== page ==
One popular notion is that replacing your current windows is the only way to cut energy loss and save money.
So, it would seem that there can be no better way to improve cracked window glass, foggy glass, air infiltration around the edges, and dated window sashes than to replace them with newer and better ones. Even lower-cost windows, with low-e coating and double-glazing, can be so technologically advanced that they far exceed the performance of old windows.
But sometimes replacing windows is not a viable option. Installing new windows all throughout a house is an incredibly expensive proposition. Plus, claims that some window companies may advance, that the new windows will pay for themselves with energy savings, may not be true for all. It may take many years to recoup the cost of whole-house replacement windows with attendant energy savings.
While it is true that replacement windows are, in many cases, the best way to slow energy loss, there are retrofit alternatives that cost less and offer nearly the same performance as new windows. So, for many homeowners, retrofit window modifications are the easiest and cheapest solution.
What Retrofit Windows Are
Retrofit windows are modifications to existing windows that improve the windows' energy-saving capabilities. Retrofit window solutions can include modifications such as storm windows, interior window panels, and interior thermal blinds.
A report by The National Trust For Historic Preservation finds that "retrofit strategies come very close to the energy performance of high-performance replacement windows at a fraction of the cost."
This means that three retrofit window methods will save nearly the same amount of energy as entirely replacing the windows. Factoring in retrofit windows' low cost in relation to replacement windows' high cost, the scales begin to tip in the direction of window retrofitting.
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Exterior Storm Windows
Homeowners often install exterior storm windows with an eye toward saving energy and money, yet they find that their efforts count for little.
The problem is not so much the storm windows as the approach to purchasing and installing the storm windows.
Some homeowners may purchase poor-quality storm windows that permit air leakage. Or they may install them with little care. More than anything, relying on storm windows alone to fix bad windows is never a solution. Storm windows are a supplement to a home's windows but they will never approach the weathertight nature of true windows.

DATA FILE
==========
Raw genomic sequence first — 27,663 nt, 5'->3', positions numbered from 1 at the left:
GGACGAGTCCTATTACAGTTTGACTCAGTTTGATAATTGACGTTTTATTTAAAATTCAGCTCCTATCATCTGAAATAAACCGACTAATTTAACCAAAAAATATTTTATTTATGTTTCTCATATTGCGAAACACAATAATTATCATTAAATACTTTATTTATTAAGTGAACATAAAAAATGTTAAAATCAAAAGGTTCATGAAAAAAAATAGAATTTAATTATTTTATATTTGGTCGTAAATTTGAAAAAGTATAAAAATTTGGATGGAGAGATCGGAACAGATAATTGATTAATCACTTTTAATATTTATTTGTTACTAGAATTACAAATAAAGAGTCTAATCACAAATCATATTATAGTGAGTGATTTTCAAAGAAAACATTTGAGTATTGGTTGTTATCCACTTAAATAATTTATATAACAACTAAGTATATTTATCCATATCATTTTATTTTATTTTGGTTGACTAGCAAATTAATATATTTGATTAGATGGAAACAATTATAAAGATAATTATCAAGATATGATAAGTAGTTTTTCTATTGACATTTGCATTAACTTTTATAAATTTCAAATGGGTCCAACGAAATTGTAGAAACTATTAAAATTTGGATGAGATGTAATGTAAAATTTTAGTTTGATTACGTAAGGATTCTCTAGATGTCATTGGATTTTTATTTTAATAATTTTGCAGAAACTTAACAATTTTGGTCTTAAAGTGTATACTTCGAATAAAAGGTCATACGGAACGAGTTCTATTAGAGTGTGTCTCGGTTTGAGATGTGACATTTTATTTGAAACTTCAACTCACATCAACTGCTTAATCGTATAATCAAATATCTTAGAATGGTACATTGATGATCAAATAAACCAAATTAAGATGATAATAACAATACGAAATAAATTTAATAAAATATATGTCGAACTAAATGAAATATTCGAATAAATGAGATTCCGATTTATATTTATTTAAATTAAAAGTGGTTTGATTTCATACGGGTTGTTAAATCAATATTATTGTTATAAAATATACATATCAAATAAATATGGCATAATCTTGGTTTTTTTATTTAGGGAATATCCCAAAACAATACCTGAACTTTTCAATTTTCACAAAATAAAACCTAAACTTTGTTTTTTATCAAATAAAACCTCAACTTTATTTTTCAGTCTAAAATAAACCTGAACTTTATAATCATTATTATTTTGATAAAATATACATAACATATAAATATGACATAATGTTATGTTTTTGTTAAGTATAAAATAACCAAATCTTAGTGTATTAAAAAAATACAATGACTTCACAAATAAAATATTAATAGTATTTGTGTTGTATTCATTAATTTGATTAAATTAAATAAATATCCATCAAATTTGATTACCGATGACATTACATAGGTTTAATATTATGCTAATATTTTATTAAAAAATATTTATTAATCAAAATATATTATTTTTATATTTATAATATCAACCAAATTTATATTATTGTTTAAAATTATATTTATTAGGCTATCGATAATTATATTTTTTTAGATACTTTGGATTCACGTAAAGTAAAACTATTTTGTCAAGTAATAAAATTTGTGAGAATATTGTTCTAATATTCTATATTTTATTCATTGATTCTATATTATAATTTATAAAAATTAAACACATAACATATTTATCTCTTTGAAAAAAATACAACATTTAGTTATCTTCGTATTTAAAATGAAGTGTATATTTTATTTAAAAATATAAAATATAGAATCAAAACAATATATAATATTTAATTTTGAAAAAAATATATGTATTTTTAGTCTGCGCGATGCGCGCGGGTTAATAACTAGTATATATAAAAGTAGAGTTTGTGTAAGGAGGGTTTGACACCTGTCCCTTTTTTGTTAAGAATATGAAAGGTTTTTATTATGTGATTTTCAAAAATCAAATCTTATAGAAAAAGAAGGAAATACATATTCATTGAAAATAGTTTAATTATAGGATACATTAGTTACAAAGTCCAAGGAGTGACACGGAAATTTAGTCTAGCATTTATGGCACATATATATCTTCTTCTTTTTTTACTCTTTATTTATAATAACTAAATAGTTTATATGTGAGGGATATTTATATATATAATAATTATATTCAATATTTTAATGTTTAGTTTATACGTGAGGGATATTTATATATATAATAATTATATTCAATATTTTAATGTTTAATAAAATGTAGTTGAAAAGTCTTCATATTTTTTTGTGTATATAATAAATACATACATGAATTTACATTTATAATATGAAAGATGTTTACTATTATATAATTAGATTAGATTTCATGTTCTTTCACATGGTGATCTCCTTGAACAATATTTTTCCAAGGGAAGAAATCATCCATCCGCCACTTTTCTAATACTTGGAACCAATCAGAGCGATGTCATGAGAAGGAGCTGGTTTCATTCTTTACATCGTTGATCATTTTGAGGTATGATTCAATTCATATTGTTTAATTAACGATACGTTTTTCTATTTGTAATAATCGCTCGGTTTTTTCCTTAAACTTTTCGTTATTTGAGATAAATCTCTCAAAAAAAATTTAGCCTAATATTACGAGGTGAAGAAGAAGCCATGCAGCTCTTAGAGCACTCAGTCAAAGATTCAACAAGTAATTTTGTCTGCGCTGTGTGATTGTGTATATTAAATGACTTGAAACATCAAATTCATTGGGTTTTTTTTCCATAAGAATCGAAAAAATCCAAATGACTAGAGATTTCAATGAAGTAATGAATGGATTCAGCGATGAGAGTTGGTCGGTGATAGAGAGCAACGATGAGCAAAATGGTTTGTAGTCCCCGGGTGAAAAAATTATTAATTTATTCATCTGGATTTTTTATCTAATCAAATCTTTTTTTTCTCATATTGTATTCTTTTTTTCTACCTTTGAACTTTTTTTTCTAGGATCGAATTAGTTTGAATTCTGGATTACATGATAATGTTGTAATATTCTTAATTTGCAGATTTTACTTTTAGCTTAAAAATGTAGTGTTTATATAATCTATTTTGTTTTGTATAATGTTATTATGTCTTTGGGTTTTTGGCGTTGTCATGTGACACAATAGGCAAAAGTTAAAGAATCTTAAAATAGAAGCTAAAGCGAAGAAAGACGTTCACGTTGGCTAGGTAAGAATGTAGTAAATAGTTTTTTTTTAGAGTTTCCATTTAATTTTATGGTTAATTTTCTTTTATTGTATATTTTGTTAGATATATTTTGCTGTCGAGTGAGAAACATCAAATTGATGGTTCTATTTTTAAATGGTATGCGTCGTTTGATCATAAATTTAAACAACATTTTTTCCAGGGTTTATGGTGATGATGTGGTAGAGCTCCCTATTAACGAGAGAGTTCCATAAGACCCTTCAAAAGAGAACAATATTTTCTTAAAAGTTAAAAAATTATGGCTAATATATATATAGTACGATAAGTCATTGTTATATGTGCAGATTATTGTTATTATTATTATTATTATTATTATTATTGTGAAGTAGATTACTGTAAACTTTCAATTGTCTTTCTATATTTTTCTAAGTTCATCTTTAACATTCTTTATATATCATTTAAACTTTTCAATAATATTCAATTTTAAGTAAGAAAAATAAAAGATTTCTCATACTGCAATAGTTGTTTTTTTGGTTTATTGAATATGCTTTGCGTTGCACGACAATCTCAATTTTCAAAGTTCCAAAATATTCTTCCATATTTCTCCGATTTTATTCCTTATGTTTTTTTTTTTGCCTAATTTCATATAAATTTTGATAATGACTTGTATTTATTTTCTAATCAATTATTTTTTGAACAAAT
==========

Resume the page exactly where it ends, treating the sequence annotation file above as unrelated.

Complicating matters is the fact that many homeowners lack the skills or inclination to install storm windows where they are most needed: the upper floors.
The highest value storm window is a low-e single-clear operable exterior storm; aluminum triple-track frame. While better quality storm windows are available, this window provides the best value, when the cost is factored in.
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Interior Window Panels (Inside Storm Windows)
Interior storm windows, sometimes called invisible storm windows, are installed parallel to your existing window and improve the thermal and air leakage performance of the window.
Interior storm windows are similar to shrink-fit window film insulation that attaches to window trim with double-sided tape. The difference, though, is that window film is flexible and temporary, while interior storm windows are solid acrylic and semi-permanent.
Interior storm windows attach via magnetic strips or compression gaskets and can remain in place for as long as the homeowner desires. By contrast, shrink-fit window film only lasts one season, if that.
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Cellular Blinds (Interior Insulating Blinds)
Interior cellular blinds are made of lightweight fabric and open and close in an accordion fashion. When the blind is fully extended, a honeycomb-like structure forms a thermal shield between the cold window and the warm interior.
Some cellular blinds install at the top of the window frame, much like mini-blinds. Better cellular blinds run along weather-stripped edge tracks to keep the blinds in place and the cold out.
Equally effective are quilted window blinds. These are made of thick, quilted fabric that rolls up and down.
One obvious downside of using thermal blinds as your retrofit window solution is that they are not transparent. They can only be used at night or, if you wish, during the day (thus not allowing natural light into the house).
Yet as nights lengthen and days shorten throughout the winter, there are far more opportunities to pull down the blinds and push back the cold.
10 Things You Should Know About Retrofitting Historic Windows / The National Trust For Historic Preservation
Saving Windows, Saving Money: Evaluating the Energy Performance of Window Retrofit and Replacement. National Trust for Historic Preservation.